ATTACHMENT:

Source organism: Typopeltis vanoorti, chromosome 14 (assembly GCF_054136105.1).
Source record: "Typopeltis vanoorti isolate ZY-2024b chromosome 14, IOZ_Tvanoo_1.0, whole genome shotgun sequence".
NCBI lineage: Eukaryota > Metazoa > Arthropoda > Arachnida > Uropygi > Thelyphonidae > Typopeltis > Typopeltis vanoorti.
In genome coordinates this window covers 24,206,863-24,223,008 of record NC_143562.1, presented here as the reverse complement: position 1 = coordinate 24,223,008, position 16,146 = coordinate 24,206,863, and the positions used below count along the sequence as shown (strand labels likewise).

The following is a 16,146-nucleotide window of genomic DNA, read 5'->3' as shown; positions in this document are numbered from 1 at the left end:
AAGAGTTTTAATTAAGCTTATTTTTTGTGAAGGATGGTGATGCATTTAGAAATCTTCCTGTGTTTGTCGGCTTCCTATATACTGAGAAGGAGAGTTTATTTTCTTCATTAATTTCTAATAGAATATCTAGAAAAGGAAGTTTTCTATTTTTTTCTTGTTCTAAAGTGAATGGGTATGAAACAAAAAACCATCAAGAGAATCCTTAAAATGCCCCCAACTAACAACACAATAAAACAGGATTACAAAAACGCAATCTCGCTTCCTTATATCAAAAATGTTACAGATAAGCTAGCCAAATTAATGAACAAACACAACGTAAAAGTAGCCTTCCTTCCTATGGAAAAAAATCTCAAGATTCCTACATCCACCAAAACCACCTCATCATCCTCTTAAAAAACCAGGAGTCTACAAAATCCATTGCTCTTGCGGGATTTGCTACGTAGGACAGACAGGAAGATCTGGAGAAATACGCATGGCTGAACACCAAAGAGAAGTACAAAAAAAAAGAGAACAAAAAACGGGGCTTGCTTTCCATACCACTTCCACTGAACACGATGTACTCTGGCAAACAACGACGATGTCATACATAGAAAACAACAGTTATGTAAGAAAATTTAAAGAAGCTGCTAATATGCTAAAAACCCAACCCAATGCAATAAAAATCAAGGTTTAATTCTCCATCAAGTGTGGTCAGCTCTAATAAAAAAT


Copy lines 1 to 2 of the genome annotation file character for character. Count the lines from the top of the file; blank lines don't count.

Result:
Source organism: Typopeltis vanoorti, chromosome 14 (assembly GCF_054136105.1).
Source record: "Typopeltis vanoorti isolate ZY-2024b chromosome 14, IOZ_Tvanoo_1.0, whole genome shotgun sequence".